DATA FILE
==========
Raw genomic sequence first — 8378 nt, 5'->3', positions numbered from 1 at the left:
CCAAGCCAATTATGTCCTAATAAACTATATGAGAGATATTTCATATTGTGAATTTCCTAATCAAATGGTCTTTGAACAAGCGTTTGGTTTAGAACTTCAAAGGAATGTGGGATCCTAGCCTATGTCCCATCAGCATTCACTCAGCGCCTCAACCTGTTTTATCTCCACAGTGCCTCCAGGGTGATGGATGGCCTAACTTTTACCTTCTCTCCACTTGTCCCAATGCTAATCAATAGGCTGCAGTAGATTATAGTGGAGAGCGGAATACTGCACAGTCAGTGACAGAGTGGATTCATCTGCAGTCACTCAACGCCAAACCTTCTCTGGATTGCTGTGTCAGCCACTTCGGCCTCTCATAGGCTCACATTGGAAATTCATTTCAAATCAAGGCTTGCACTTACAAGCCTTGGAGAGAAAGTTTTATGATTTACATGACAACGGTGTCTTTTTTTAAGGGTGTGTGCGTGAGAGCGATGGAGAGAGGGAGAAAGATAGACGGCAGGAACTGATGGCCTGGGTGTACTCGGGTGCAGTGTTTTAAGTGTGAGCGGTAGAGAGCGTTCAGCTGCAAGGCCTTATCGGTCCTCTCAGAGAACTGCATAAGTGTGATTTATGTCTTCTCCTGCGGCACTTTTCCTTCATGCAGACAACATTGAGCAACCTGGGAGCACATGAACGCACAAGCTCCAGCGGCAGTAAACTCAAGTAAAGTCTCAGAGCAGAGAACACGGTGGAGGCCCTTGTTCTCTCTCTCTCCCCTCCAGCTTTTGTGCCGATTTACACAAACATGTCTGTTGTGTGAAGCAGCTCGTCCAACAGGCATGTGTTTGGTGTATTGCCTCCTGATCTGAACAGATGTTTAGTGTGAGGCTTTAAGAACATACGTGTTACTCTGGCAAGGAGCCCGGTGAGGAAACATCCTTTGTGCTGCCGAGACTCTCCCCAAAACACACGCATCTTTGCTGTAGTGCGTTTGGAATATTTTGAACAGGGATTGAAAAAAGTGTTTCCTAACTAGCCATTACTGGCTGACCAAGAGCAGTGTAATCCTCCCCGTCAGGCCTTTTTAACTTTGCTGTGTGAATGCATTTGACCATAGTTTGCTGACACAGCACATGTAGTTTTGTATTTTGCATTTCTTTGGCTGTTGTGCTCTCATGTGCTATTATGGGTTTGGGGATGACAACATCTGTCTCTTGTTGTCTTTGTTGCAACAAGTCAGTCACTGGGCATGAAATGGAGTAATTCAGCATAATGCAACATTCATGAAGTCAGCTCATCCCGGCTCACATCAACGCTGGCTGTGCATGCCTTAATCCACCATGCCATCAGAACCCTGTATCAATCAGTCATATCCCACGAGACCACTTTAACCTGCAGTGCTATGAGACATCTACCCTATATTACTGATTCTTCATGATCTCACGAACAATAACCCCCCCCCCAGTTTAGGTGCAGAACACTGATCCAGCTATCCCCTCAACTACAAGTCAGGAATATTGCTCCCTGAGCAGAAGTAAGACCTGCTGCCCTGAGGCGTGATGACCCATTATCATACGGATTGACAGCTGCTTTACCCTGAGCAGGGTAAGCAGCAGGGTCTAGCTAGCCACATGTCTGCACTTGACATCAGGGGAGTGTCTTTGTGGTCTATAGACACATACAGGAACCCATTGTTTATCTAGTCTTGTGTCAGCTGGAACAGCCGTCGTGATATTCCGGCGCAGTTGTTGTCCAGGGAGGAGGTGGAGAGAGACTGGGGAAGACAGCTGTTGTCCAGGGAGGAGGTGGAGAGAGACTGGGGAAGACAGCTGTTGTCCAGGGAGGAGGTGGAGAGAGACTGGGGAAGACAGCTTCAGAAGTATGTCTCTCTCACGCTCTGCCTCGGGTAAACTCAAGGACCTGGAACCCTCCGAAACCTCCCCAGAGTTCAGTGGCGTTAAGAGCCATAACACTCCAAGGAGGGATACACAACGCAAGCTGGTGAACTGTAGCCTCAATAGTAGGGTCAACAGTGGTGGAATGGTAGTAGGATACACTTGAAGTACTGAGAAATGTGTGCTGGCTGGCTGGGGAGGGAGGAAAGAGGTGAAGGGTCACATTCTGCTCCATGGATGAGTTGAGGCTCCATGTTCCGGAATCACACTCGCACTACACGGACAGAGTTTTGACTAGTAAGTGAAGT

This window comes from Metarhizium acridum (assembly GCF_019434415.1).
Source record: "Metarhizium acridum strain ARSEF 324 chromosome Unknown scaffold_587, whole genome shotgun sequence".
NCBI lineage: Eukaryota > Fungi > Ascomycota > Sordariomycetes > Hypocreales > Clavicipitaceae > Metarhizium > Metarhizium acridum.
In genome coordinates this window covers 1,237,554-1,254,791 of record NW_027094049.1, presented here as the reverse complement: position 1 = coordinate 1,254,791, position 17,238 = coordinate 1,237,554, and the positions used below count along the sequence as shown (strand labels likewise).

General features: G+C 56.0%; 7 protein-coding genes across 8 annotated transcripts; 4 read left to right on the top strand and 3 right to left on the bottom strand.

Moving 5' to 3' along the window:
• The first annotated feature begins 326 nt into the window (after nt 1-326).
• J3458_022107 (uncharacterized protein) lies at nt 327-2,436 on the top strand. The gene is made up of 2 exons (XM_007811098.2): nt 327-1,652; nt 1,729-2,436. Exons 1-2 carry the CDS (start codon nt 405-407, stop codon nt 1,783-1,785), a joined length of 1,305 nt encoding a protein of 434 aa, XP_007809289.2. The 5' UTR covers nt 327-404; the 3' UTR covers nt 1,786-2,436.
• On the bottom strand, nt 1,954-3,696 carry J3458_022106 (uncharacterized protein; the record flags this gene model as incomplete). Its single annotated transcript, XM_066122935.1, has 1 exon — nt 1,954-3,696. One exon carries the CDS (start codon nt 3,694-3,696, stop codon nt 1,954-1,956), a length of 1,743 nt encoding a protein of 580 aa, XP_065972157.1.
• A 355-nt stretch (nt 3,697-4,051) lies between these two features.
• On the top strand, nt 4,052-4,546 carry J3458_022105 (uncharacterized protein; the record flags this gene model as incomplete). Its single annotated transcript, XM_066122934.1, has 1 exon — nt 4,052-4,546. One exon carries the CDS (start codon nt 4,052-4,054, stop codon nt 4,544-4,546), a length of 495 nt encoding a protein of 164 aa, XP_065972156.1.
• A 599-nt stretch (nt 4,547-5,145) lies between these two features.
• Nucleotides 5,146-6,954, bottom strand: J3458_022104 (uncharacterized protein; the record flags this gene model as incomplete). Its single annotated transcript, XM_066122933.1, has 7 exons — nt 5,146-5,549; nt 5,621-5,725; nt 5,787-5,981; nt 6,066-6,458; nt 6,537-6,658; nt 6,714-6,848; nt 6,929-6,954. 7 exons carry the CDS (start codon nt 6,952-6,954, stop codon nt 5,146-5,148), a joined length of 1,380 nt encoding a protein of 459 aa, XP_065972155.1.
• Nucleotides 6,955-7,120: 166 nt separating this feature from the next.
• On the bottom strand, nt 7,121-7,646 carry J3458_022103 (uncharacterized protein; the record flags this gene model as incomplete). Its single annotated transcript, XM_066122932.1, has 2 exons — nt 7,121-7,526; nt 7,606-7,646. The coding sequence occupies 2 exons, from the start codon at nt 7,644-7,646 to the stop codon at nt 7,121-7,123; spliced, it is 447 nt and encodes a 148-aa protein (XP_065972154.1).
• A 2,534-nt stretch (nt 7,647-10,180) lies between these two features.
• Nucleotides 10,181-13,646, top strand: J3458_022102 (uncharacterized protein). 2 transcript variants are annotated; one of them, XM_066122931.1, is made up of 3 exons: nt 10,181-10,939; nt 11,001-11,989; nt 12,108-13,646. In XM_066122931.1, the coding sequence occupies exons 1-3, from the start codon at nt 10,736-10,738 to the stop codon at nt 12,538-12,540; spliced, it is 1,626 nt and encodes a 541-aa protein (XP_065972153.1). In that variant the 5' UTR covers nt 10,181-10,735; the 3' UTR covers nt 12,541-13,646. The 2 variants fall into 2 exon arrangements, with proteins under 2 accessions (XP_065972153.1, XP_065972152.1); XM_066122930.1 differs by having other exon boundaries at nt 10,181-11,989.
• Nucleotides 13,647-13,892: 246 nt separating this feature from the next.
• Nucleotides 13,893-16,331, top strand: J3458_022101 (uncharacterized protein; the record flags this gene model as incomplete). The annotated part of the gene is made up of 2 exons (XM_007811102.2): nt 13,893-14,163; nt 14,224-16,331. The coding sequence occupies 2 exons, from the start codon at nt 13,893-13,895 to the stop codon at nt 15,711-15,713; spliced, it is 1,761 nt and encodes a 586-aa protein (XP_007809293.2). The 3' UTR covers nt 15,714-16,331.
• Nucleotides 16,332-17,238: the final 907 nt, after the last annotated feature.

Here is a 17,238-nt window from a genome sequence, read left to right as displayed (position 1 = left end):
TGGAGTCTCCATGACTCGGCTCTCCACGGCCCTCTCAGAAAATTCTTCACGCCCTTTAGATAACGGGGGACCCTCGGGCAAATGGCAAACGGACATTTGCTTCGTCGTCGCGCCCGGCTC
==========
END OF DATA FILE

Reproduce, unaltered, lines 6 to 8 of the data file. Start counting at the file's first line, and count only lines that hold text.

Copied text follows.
In genome coordinates this window covers 1,237,554-1,254,791 of record NW_027094049.1, presented here as the reverse complement: position 1 = coordinate 1,254,791, position 17,238 = coordinate 1,237,554, and the positions used below count along the sequence as shown (strand labels likewise).

General features: G+C 56.0%; 7 protein-coding genes across 8 annotated transcripts; 4 read left to right on the top strand and 3 right to left on the bottom strand.

Moving 5' to 3' along the window: